RiverKeeper - a non-profit overseen by Robert F. Kennedy, Jr., an environmental lawyer busy suing the pants off of illegal polluters so our children can breathe and maybe actually eat the fish from our waterways.

Inspiration:

INLAND EMPIRE by David Lynch - his latest surreal offering is winning over more fans of his artistic, inspirational "nightmares."

New age guru, and a grounded, powerful writer, Gary Zukav will be despised by gun-slinging deer hunters and right-wing extremists -- that's a good thing. Keeps the world in balance.

So will Dr. Wayne Dyer. The author of Pulling Your Own Strings and The Sky's the Limit is still going strong. Another wise soul who advises that happiness and "the light" are within, if we intend to do the work to mine it. Will be despised by most entertainment-hungry, externally centered souls. But that's OK, all in good time.

[Editorial Note: Yes, the editors of this site risk readership by adopting the east coast, and literary, tradition of sarcasm. We think it works. Send cards, e-mails, or letters to the editors, which will be recycled, blocked as spam, or folded into paper airplanes... just kidding. Agents, producers, folks with an interest in supporting the arts: the writers of this blog are highly employable, respectable, trustworthy, and caring individuals (OK, it's just me), so please e-mail us (me) with inquiries.

Other Inspiration:

Music - Modest Mouse has a new release. The band also has a new member, Johnny Marr of The Smiths fame. This should be an exciting chapter in the band's career. We'll keep watching and listening.

Well, thanks for visiting. Hope you visit again for a bit of inspiration.

Wednesday, January 17, 2007

Novels, scripts, struggle, podcasts

Ever since Nanowrimo (National Novel Writing Month challenge - try it next November!), I have been struggling a bit to stay focused on this evolving-novel project; up to 19,000 words, and there are some good ones, if I can be cocky. This motivator helped me set a daily writing goal, which I found very helpful.

Other writing: I write a few poems per week, usually during lunch breaks. I like to get away from my job, walk to the high school football field nearby, and write down some thoughts and observations, trying to match the most powerful, eloquent language to describe whatever it is that I am going for in the poem.

Podcast recommendations: I've been listening to a few regular podcasts and would recommend them - Creative Screenwriting magazine's podcasts (avail. through iTunes for free) and Barbara Demarco-Barrett's Writers on Writing podcast (see also http://penonfire.blogspot.com/ for more).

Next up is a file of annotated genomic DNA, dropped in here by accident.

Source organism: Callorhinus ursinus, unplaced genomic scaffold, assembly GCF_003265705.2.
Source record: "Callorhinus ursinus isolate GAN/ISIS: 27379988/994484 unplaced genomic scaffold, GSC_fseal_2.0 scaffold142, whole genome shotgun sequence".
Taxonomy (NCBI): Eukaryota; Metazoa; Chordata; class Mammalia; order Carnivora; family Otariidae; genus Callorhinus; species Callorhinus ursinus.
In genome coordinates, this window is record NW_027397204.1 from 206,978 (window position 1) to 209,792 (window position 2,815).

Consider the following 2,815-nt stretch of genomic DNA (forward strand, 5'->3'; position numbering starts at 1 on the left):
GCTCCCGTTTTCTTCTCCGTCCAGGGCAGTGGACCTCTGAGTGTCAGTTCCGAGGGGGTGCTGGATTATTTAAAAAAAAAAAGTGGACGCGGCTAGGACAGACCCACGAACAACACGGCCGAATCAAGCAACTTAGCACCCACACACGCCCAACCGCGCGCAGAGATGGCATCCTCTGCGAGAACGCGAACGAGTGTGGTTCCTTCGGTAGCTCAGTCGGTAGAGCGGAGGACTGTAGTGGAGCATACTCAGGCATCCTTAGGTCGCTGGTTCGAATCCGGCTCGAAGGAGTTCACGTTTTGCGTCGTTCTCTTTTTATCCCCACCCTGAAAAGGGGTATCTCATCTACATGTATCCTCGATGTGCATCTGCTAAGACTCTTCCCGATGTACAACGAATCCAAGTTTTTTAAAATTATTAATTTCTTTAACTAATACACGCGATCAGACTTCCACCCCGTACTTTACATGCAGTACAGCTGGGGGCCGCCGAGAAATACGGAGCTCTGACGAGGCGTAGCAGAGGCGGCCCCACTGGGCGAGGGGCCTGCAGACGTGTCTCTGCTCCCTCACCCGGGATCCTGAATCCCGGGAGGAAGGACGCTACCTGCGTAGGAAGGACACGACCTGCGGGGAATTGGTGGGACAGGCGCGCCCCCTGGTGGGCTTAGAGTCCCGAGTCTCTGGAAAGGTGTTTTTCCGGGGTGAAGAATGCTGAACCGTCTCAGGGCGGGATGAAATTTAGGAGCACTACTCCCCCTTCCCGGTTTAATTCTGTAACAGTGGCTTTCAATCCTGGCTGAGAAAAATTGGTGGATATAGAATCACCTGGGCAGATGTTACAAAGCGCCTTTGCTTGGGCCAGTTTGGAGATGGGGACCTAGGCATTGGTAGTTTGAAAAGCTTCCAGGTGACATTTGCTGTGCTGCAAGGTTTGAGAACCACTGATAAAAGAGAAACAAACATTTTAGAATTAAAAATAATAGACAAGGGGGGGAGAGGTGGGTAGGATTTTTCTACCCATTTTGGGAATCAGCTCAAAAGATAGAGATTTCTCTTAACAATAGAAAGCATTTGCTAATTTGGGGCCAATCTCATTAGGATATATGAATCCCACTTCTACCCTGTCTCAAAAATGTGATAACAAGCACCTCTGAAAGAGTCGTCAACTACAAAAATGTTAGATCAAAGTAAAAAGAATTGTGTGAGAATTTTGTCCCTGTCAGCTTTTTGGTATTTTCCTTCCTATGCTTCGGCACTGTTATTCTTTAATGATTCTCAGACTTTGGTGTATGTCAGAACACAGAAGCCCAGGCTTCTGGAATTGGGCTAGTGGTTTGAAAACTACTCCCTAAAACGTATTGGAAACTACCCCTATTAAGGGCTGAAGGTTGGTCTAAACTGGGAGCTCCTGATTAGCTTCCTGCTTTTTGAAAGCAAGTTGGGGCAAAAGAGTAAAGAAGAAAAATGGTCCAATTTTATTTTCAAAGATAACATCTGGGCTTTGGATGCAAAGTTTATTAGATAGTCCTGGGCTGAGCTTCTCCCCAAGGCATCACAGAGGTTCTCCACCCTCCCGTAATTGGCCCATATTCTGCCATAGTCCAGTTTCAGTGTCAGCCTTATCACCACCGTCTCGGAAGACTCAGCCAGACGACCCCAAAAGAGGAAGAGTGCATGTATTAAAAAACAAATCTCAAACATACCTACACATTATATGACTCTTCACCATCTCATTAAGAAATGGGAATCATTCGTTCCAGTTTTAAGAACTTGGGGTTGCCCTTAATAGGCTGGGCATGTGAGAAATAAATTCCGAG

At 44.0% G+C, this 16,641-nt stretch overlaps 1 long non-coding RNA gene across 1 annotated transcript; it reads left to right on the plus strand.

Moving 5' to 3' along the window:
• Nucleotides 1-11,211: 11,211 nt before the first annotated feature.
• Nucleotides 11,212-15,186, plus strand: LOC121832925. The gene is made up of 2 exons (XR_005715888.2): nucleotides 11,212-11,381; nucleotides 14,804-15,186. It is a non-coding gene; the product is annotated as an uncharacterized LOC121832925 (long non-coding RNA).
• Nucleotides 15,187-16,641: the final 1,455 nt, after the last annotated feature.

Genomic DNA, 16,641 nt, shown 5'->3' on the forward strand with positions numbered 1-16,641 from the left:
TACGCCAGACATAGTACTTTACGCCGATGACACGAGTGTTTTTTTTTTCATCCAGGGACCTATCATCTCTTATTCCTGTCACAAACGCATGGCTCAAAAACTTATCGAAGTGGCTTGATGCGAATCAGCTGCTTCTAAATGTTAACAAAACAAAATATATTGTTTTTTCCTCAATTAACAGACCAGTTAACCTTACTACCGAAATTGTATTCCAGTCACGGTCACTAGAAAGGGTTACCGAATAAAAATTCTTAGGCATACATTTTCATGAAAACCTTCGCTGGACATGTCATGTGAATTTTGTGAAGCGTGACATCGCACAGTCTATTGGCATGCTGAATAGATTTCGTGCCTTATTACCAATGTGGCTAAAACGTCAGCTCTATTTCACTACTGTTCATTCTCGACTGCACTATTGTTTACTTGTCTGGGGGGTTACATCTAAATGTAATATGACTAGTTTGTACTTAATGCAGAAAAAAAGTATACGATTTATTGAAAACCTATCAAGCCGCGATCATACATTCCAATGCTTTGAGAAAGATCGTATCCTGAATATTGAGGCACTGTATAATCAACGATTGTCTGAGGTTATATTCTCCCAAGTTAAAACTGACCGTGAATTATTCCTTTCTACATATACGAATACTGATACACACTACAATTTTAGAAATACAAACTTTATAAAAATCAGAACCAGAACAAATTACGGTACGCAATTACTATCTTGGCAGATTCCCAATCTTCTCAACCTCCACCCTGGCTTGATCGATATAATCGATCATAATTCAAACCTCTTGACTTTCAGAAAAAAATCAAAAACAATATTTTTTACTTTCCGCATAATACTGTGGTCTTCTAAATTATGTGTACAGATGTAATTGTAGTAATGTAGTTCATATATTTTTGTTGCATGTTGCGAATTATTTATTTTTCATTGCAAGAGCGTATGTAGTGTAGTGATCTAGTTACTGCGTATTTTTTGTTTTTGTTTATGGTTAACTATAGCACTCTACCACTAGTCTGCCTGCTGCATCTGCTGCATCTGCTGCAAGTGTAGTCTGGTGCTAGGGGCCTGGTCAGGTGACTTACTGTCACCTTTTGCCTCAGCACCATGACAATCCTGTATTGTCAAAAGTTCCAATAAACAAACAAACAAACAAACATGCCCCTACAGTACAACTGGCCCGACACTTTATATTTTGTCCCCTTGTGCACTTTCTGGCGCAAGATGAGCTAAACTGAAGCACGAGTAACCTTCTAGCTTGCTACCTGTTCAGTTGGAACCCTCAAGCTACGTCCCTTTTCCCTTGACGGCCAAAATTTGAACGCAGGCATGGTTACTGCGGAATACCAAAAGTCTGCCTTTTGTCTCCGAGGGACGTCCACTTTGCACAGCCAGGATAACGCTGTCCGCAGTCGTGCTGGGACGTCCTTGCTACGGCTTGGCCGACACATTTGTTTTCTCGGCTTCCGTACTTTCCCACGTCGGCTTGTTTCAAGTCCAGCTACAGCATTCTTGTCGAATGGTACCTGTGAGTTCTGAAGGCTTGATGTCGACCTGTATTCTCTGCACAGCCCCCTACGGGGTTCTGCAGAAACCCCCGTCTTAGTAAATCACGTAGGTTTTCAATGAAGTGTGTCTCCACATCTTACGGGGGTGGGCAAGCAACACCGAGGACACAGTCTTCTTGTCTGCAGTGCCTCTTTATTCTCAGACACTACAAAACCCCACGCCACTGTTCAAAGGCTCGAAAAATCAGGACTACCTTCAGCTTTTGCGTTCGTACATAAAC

Polishing up a screenplay I wrote several years ago and received positive feedback on from a few people that work in the film industry. It's a drama centered on divorce -- yes, it's life affirming. Agents and producers, e-mail me and I will send you some pages.

Three courses (four at most) left on my master's degree ... yee ha!

Reading:
Until next time, happy reading and writing,

- Tim

Tuesday, January 02, 2007

The Resurgence of Excellence in Hollyweird (Commercial) Films: Can't Break His Will

Having worked nearly eight years in film production, I watch films with a hypercritical eye. Especially having read numerous books on film and visual imagery, e.g. Ways of Seeing by Berger, Story by Robert McKee, and In the Blink of an Eye by Walter Murch, my expectations are high when offering up eight to ten dollars for a film experience. Also, I should share that my film interests are wide: classic, Film Noir, films by John Hughes, David Lynch, Tim Burton (most of them), Alex Cox, Spike Jonze, and films written by Charles Kaufman, among others.

So recently I saw The Pursuit of Happyness starring Will Smith and his son. I entered the film house with little expectation of what it would be like other than the general media buzz that it was good. Being critical of the media, I knew that this was not a guarantee of finding it satisfying, but I went to see a drama about a working-class man who confronts the many challenges encountered when “climbing the ladder” of success or “pulling oneself up by one’s bootstraps.” The film engaged me and brought forth emotion. That being said, I consider it a successful film.

Visually, the city of San Francisco is stunning and a stark contrast against Smith’s character’s humble apartment and hotel rooms in which his family lives. Without giving away too much plot, in case you have not yet seen this film, I will keep the discussion general. Again, being a veteran of filmmaking and its techniques, I was happily engrossed in the storytelling enough to forget that a crew was hovering outside of each frame – a difficult thing for me to accomplish usually. This is not innovative, earth-shattering movie making – as some on rottentomatoes.com apparently expected – but an engaging, heartfelt story of struggle in our often heartless economic system. Yes, some of the characters are stereotypical and thinly written. Overall, the viewer witnesses a moving tale of one family’s survival and disappointments, which either strengthens their determination or breaks their will. The son – Smith’s actual son – is a brilliant, believable actor. Personally, I have never seen Will Smith in a better film or performance – one forgets all about the radically opposite role he played in Fresh Prince of Bel Air. He deserves awards and recognition for Happyness. He will get it.

So, in review, here is how the film “roped me in”:

- Strong characters and narrative (traditionally linear in fashion)
- A believable story with drama and conflict building in tension
- A classic release of tension in the story’s resolution, however, one might decide it is too predictable; I did not – the actual scenes and dialogue making up the resolution were fresh and consistent with the story arc.

If you, as I often am, are looking for non-traditional forms of storytelling and filmmaking – Big Fish, Brazil, Magnolia, Being John Malkovich… – then this is not going to satisfy. However, if you are seeking a life-affirming human story of struggle and success, even more convincing or at least as heartfelt as Rudy, then Happyness is that sort of film. - Tim J. Nelson